Isla Vista has had many wonderful murals lost to building redevelopment, renovation, and new landlords. Here are some of these lost murals, along with a few murals that got repainted for other reasons (graffiti, changing fashions, etc.).
This painting was on Seville Road, in the parking lot of the building that held storage units and band studios - which had its own great history starting in 1980, incubating several generations of IV bands.
It was originally painted for the Isla Vista Surf Company building, then salvaged and moved to this parking lot in the 1990s.
The painting was lost when a high-end mixed-use student housing development (Icon Gardens) was built here in 2013.
Before the old building was torn down, an IV resident asked the pre-leasing office what would happen to the painting, and the leasing person said he had no idea. It probably got thrown out.
The mural has been featured on an album cover by at least one local band.
This whale mural by a professional artist (Joyce Ortner) was mysteriously repainted with a beach scene in early 2012, which later had sunflower faces added to it (see 955 Embarcadero Del Mar for photos of the revisions). It was on Seville, across the street from the Isla Vista Food Coop.
There's a video of this building being demolished.
The building had been the "site of Isla Vista’s first restaurant, Nebi's Coffee Shop", which opened in about 1961.
On Camino del Sur, next to the United Methodist Church, there was a small education building that had been the location of the Isla Vista Children's Center from 1971 to 2004 (part of the Isla Vista Youth Projects). It had a nice ocean scene painted on an interior wall, visible if you walked up to the building.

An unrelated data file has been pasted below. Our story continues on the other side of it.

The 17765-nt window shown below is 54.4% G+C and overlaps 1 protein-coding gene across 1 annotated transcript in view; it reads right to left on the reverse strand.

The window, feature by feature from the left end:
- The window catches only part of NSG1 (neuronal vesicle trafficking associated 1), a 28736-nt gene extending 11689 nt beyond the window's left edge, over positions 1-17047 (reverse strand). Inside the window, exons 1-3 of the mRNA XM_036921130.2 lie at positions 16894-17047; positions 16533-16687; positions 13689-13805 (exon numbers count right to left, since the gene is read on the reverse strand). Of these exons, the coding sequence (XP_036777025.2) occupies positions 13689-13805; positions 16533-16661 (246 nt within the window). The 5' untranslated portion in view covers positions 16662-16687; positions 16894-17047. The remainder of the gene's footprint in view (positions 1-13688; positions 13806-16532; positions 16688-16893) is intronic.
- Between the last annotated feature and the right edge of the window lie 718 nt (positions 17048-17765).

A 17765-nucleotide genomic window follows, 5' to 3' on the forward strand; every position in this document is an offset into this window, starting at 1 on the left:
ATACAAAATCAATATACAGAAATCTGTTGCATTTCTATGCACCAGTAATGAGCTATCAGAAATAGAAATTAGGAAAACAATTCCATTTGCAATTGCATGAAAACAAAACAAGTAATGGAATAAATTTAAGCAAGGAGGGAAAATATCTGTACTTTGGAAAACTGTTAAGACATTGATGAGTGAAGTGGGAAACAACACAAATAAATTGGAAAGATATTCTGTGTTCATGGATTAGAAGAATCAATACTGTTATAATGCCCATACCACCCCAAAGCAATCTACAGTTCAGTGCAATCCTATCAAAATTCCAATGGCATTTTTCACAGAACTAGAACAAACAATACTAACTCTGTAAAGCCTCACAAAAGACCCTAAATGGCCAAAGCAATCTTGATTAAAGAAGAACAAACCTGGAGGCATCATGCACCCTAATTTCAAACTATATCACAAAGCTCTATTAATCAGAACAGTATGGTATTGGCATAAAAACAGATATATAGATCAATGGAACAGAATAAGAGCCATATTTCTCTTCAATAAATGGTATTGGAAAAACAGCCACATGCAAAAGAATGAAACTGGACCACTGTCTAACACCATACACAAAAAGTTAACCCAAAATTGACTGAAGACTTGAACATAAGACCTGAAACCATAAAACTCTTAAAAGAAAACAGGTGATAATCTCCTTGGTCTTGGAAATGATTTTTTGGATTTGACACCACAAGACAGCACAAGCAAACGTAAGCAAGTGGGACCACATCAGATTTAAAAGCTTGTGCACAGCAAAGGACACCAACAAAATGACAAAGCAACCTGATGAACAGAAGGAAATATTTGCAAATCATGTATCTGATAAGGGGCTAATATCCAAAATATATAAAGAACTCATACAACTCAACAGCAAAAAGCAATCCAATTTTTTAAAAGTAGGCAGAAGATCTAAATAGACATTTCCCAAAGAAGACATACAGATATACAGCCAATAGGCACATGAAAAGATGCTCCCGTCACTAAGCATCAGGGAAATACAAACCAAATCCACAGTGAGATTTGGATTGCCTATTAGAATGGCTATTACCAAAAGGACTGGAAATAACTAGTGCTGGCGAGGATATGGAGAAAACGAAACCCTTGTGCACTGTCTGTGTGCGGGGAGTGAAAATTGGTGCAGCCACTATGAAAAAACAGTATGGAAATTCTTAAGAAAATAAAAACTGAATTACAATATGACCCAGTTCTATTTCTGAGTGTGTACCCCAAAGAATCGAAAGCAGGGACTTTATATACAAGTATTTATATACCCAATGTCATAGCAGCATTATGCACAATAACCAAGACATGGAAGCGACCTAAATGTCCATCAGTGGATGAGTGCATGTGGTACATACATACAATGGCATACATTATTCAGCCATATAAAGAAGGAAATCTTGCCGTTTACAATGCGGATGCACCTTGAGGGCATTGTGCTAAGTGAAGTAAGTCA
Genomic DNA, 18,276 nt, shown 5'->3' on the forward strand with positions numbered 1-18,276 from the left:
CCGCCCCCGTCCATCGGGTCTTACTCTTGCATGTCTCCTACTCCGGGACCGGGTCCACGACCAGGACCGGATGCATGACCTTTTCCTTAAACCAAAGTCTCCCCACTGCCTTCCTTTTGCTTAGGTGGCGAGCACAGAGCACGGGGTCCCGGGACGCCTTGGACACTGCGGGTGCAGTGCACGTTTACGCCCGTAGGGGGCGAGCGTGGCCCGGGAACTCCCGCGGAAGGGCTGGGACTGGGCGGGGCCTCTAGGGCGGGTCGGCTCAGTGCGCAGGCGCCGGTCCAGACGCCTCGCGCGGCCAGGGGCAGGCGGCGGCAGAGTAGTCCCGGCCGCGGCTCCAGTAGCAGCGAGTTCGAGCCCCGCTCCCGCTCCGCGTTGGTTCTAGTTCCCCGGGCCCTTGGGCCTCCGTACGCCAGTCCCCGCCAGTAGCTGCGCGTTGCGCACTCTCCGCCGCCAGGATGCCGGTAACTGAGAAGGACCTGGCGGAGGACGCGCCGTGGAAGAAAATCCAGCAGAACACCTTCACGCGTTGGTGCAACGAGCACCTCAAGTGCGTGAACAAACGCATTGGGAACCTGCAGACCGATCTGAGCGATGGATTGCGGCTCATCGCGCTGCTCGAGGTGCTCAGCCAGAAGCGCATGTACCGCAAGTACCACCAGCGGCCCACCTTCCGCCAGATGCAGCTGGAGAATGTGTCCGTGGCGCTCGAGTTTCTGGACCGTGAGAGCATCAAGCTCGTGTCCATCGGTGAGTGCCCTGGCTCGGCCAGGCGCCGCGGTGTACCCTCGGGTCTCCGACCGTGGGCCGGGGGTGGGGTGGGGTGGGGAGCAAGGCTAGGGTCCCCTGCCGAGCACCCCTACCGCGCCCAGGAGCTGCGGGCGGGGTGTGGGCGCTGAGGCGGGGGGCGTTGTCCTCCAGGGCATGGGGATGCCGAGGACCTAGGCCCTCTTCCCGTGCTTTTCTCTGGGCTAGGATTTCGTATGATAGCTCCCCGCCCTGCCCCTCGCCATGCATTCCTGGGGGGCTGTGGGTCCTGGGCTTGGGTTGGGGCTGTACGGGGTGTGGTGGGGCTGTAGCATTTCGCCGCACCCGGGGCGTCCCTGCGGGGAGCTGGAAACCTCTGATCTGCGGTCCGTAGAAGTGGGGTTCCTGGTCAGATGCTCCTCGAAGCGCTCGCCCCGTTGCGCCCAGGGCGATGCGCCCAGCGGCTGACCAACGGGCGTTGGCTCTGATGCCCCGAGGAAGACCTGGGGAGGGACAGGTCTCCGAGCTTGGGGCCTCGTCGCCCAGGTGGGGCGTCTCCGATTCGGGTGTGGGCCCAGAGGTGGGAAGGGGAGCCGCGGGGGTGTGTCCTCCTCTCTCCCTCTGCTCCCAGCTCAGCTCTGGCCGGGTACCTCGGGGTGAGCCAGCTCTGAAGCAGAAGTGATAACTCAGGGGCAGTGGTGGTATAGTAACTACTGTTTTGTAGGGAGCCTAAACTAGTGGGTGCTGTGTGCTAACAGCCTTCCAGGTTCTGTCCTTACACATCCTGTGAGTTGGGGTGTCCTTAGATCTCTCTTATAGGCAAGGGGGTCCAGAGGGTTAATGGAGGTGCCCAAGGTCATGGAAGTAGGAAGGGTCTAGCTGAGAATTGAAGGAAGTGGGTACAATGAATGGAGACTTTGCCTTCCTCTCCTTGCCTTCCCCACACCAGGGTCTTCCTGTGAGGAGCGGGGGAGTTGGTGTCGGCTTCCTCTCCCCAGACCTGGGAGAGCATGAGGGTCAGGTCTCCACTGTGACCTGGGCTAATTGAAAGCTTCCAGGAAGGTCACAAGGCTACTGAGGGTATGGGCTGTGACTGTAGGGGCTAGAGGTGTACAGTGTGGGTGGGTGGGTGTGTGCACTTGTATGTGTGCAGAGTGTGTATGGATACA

The UCSB and Isla Vista Walking Tour says this location "was for many years the Campus Cue, a pool hall and central gathering spot. Locally made tiles from circa 1970 outside and to the east depict numerous counterculture images, including the Isla Vista Tree."
Woodstock's used to have a great mural in the theme of "when the moon hits your eye like a big pizza pie". The mural was painted in 1982, and it disappeared after the building facade got renovated in 2012.
These two apartment buildings on Del Playa also used to have a matching tree mural (as seen a little more clearly in this photo from 2005; by 2010 a tree was mostly hiding it). The tree on the left side has been painted over. Apparently a new apartment rental company bought the building in the past couple years and decided that they didn't like the mural.
This mural was an IV bluffs scene with a woman on a horse, on the left side of 6565 Trigo, where Isla Vista Screen Printing is today. In this photo from 1987, the woman is depicted with a bathing suit; this was painted over an earlier version where she wasn't wearing clothes.